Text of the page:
Russian-backed rebels are taking over scores of factories and mines in eastern Ukraine, many of them belonging to a tycoon whose foundation has been the largest provider of humanitarian aid to a war-battered population.
The moves announced Wednesday by the rebels came after a weekslong blockade of the east by Ukrainian nationalists and right-wingers. The blockade has seriously disrupted trade on both sides, cutting off much of the coal shipments to government-controlled territory and impeding shipments from the mills and factories that are the east's economic backbone.
The blockade has raised the already high tensions in Ukraine, where a war between government forces and separatist rebels has killed more than 9,800 people in eastern Ukraine since April 2014. The Minsk agreement, a 2015 cease-fire pact that has been consistently violated, envisions the rebel-held Donetsk and Luhansk regions remaining in Ukraine, although with expanded local powers. But a recent surge in fighting, the blockade and Russia's decision last month to recognize passports and other documents issued by the rebels have threatened the goal of reintegrating the regions into Ukraine.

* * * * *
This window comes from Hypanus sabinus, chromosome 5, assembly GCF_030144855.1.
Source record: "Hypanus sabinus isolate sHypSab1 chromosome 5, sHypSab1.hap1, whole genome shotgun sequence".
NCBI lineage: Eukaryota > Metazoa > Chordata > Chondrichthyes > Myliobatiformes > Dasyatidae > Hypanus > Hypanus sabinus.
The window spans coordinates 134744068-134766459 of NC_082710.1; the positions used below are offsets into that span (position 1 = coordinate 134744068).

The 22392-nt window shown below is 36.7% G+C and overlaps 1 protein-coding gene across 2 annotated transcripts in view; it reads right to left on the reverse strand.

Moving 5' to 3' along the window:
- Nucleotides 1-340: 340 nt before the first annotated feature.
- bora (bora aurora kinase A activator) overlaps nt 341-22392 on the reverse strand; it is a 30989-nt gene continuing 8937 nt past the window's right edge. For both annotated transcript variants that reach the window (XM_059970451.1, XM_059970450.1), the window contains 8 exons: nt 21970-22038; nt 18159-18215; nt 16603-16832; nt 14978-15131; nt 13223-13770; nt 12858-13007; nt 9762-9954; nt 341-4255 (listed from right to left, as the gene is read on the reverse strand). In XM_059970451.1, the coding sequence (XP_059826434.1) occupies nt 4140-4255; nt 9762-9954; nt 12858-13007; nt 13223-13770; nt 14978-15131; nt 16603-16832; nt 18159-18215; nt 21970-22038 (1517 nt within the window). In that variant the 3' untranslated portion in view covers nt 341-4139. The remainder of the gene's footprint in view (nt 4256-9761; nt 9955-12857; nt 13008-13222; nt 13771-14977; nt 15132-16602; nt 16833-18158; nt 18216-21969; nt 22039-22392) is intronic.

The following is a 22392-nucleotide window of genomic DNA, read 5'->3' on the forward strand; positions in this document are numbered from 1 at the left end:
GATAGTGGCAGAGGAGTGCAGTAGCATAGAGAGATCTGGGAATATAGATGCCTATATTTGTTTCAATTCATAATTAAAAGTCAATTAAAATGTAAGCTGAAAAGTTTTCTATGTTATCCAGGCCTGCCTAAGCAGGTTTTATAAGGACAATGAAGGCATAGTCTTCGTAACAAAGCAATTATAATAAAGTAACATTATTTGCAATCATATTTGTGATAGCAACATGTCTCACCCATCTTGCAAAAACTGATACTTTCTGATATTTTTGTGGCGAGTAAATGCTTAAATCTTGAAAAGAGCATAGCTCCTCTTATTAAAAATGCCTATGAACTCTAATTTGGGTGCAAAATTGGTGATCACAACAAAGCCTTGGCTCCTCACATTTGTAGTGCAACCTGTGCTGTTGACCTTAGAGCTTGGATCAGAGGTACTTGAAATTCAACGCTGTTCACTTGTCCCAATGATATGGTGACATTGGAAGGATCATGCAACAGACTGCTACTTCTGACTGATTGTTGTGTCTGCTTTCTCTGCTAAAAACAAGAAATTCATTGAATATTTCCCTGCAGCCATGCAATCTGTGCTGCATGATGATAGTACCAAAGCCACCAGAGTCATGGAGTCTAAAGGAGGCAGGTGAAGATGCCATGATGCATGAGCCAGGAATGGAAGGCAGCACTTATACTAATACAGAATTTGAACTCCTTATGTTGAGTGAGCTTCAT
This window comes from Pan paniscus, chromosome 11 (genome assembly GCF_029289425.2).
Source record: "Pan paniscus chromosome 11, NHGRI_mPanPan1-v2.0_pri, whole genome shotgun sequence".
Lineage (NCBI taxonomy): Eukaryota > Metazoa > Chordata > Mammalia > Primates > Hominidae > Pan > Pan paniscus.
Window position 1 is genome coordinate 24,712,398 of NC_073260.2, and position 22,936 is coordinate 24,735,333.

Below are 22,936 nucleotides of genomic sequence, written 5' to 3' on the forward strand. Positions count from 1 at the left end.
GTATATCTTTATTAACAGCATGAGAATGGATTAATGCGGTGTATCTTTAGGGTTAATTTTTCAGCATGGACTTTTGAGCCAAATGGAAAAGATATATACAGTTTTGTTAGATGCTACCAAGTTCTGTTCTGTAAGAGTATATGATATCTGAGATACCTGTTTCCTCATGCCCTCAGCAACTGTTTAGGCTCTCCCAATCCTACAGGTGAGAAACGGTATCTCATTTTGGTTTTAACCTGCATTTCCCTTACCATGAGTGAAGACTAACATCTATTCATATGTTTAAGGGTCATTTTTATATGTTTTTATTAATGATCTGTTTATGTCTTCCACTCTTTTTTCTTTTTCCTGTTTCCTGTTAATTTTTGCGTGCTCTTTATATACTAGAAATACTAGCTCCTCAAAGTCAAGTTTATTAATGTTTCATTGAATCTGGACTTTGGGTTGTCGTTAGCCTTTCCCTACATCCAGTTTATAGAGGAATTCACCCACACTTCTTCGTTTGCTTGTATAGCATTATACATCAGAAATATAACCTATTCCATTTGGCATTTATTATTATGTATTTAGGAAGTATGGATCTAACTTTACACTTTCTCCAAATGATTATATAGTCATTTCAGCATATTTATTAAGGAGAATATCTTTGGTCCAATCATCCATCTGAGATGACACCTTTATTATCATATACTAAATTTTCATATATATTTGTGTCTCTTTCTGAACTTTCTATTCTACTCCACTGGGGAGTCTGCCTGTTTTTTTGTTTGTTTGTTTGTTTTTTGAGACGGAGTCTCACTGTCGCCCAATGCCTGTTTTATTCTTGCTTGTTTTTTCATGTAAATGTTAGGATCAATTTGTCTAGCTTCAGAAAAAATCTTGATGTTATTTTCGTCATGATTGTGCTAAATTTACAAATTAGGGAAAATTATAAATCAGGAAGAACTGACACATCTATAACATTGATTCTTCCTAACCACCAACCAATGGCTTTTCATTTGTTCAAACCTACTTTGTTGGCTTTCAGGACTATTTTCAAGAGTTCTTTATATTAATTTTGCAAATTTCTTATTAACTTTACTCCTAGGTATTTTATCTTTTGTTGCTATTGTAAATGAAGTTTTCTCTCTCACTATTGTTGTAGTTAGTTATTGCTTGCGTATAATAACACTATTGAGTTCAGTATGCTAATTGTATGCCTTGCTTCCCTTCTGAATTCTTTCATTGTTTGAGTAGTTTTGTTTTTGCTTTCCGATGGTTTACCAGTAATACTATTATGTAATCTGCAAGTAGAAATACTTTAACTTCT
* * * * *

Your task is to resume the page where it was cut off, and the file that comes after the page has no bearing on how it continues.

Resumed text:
"We are proud that the blockade has hit the pockets of the occupiers. We should call it a war and stop ... all trade with the occupied territories," parliament member Semen Semenchenko, a blockade advocate, told The Associated Press.
Ukrainian President Petro Poroshenko's government has spoken against the blockade, saying it hurts ordinary Ukrainians in the rest of the country by cutting off coal shipments from separatist regions and creating power shortages. However, it has taken no action to break it, fearing to challenge the nationalist groups.